Understanding Financial Management and Securities Markets
141 Equity Financing
- When and how do firms issue equity, and what are the costs?
Equity refers to the owners’ investment in the business. In corporations, the preferred and common stockholders are the owners. A firm obtains equity financing by selling new ownership shares (external financing), by retaining earnings (internal financing), or for small and growing, typically high-tech, companies, through venture capital (external financing).
Selling New Issues of Common Stock
Common stock is a security that represents an ownership interest in a corporation. A company’s first sale of stock to the public is called an initial public offering (IPO). An IPO often enables existing stockholders, usually employees, family, and friends who bought the stock privately, to earn big profits on their investment. (Companies that are already public can issue and sell additional shares of common stock to raise equity funds.)
But going public has some drawbacks. For one thing, there is no guarantee an IPO will sell. It is also expensive. Big fees must be paid to investment bankers, brokers, attorneys, accountants, and printers. Once the company is public, it is closely watched by regulators, stockholders, and securities analysts. The firm must reveal such information as operating and financial data, product details, financing plans, and operating strategies. Providing this information is often costly.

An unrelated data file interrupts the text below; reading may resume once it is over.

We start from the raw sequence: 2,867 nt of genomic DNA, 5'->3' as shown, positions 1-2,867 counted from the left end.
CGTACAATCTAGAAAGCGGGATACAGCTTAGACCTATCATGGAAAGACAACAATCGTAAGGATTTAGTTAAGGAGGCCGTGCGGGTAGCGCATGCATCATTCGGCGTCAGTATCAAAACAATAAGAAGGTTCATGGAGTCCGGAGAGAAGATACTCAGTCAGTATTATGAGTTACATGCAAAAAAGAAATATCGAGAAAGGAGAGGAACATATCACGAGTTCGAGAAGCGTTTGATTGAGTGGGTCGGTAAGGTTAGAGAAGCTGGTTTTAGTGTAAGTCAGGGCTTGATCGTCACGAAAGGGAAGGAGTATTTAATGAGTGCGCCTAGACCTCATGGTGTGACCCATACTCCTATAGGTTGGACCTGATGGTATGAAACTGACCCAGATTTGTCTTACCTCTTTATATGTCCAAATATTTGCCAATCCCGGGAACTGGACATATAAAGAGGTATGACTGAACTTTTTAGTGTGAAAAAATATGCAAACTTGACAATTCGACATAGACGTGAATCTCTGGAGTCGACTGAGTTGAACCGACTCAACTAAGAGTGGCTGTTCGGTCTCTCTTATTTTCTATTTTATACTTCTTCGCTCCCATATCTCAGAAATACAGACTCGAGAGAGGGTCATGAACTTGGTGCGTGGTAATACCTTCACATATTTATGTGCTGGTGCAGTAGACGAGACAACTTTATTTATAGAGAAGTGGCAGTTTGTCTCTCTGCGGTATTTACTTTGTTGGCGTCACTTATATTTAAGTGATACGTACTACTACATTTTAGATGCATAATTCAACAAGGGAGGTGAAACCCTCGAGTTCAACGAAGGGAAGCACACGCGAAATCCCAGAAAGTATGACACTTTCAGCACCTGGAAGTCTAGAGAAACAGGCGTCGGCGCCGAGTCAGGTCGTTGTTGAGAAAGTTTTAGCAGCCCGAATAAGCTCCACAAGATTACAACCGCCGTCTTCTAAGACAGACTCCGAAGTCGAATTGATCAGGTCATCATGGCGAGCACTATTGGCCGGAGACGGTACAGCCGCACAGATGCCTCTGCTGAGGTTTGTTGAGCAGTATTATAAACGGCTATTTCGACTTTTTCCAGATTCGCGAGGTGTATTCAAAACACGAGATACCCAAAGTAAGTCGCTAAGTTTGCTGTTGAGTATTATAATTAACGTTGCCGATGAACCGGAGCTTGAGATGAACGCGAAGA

Going public is the dream of many small company founders and early investors, who hope to recoup their investments and become instant millionaires. Google, which went public in 2004 at $85 a share and soared to $475 in early 2006 before settling back to trade in the high-300 range in August 2006. More than a decade later, in October 2017, Google continues to be a successful IPO, trading at more than $990 per share.
In recent years, the number of IPOs has dropped sharply, as start-ups think long and hard about going public, despite the promise of millions of dollars for investors and entrepreneurs. For example, in 2017, Blue Apron, a meal-kit delivery service, went public with an opening stock price of $10 per share. Several months later, the share price dropped more than 40 percent. Some analysts believe that Amazon’s possible entry into the meal-kit delivery sector has hurt Blue Apron’s value, as well as the company’s high marketing costs to attract and retain monthly subscribers.